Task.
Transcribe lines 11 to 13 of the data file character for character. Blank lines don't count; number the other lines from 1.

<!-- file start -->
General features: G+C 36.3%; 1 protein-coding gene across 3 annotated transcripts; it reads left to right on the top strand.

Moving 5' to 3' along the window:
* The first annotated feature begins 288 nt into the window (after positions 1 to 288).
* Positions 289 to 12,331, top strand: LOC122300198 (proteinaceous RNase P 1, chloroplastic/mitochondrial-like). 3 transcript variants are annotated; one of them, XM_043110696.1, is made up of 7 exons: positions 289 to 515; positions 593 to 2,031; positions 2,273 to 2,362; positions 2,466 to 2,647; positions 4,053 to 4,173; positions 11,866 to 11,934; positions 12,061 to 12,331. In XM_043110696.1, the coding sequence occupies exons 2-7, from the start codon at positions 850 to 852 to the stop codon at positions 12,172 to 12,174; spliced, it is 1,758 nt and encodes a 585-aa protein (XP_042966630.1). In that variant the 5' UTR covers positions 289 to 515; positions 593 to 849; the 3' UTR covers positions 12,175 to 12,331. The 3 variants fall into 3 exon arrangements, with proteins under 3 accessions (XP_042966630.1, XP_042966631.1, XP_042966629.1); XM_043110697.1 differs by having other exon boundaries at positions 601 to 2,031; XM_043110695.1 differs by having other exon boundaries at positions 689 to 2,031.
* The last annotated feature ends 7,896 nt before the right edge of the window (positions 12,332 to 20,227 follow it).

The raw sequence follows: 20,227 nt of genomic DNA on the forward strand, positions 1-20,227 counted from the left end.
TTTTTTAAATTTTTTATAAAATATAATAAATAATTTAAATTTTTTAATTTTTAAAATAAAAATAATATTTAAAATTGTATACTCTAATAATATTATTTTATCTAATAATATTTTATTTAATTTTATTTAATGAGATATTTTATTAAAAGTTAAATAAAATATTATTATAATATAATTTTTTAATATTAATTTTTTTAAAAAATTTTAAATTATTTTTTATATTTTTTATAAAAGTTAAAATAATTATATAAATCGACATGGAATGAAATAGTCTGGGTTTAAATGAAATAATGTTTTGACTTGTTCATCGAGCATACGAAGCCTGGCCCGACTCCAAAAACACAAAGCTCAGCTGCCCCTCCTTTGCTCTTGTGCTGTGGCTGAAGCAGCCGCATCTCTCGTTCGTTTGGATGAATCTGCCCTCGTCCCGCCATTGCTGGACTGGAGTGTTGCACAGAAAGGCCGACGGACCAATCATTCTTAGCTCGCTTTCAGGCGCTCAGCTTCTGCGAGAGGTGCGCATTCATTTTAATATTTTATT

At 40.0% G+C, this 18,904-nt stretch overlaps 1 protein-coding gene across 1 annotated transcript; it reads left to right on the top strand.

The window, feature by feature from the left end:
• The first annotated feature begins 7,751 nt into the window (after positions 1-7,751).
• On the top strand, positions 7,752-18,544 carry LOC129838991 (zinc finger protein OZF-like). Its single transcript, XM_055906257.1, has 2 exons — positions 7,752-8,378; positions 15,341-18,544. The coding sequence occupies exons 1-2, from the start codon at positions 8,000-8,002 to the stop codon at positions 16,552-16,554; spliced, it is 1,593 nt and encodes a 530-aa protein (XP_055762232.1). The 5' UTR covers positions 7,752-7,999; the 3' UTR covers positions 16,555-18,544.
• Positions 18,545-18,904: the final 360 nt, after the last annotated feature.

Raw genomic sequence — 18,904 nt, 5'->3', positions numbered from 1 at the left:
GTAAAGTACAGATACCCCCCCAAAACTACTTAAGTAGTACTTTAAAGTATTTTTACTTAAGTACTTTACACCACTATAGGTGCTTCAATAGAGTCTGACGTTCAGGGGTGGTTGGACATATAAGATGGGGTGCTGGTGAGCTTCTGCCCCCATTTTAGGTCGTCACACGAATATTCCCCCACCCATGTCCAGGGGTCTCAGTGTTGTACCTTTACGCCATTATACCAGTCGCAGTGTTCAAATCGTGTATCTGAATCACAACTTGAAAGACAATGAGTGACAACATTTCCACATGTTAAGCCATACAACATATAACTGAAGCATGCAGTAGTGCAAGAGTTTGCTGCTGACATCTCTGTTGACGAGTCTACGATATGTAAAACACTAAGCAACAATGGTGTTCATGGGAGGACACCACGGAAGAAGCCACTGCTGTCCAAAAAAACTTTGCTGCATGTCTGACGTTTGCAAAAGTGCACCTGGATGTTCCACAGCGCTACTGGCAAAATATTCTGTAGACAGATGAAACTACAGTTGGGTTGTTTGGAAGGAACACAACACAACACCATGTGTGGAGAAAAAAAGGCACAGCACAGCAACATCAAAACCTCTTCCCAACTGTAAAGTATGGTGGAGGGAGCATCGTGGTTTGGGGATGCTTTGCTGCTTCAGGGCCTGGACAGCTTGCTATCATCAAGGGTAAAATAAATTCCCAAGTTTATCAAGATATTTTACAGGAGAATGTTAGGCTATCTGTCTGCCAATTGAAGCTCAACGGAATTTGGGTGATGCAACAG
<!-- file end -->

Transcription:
• On the top strand, positions 7,752-18,544 carry LOC129838991 (zinc finger protein OZF-like). Its single transcript, XM_055906257.1, has 2 exons — positions 7,752-8,378; positions 15,341-18,544. The coding sequence occupies exons 1-2, from the start codon at positions 8,000-8,002 to the stop codon at positions 16,552-16,554; spliced, it is 1,593 nt and encodes a 530-aa protein (XP_055762232.1). The 5' UTR covers positions 7,752-7,999; the 3' UTR covers positions 16,555-18,544.
• Positions 18,545-18,904: the final 360 nt, after the last annotated feature.

Raw genomic sequence — 18,904 nt, 5'->3', positions numbered from 1 at the left: